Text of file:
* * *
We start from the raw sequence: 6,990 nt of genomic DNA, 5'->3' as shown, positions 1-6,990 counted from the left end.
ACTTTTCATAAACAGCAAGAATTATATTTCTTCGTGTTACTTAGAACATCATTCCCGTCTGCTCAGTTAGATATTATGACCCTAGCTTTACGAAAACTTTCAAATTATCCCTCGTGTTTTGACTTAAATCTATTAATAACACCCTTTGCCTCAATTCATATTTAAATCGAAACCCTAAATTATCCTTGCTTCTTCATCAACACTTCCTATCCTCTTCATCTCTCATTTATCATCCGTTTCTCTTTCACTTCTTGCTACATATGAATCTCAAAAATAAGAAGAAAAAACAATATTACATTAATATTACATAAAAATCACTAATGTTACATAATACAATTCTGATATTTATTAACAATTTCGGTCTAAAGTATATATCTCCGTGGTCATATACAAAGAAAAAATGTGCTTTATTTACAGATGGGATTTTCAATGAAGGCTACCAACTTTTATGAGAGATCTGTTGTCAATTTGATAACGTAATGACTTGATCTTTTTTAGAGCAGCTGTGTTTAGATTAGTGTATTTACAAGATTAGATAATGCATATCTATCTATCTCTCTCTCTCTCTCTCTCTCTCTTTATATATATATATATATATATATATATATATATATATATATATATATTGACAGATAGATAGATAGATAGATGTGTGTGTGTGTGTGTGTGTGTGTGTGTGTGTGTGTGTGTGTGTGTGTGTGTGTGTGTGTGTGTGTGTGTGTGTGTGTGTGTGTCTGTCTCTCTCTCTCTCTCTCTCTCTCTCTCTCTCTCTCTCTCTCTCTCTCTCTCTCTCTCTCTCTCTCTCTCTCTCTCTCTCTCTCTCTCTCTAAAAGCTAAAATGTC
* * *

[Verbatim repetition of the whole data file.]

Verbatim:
We start from the raw sequence: 6,990 nt of genomic DNA, 5'->3' as shown, positions 1-6,990 counted from the left end.
ACTTTTCATAAACAGCAAGAATTATATTTCTTCGTGTTACTTAGAACATCATTCCCGTCTGCTCAGTTAGATATTATGACCCTAGCTTTACGAAAACTTTCAAATTATCCCTCGTGTTTTGACTTAAATCTATTAATAACACCCTTTGCCTCAATTCATATTTAAATCGAAACCCTAAATTATCCTTGCTTCTTCATCAACACTTCCTATCCTCTTCATCTCTCATTTATCATCCGTTTCTCTTTCACTTCTTGCTACATATGAATCTCAAAAATAAGAAGAAAAAACAATATTACATTAATATTACATAAAAATCACTAATGTTACATAATACAATTCTGATATTTATTAACAATTTCGGTCTAAAGTATATATCTCCGTGGTCATATACAAAGAAAAAATGTGCTTTATTTACAGATGGGATTTTCAATGAAGGCTACCAACTTTTATGAGAGATCTGTTGTCAATTTGATAACGTAATGACTTGATCTTTTTTAGAGCAGCTGTGTTTAGATTAGTGTATTTACAAGATTAGATAATGCATATCTATCTATCTCTCTCTCTCTCTCTCTCTCTCTTTATATATATATATATATATATATATATATATATATATATATATATATTGACAGATAGATAGATAGATAGATGTGTGTGTGTGTGTGTGTGTGTGTGTGTGTGTGTGTGTGTGTGTGTGTGTGTGTGTGTGTGTGTGTGTGTGTGTGTGTGTGTGTCTGTCTCTCTCTCTCTCTCTCTCTCTCTCTCTCTCTCTCTCTCTCTCTCTCTCTCTCTCTCTCTCTCTCTCTCTCTCTCTCTCTCTCTCTCTCTAAAAGCTAAAATGTC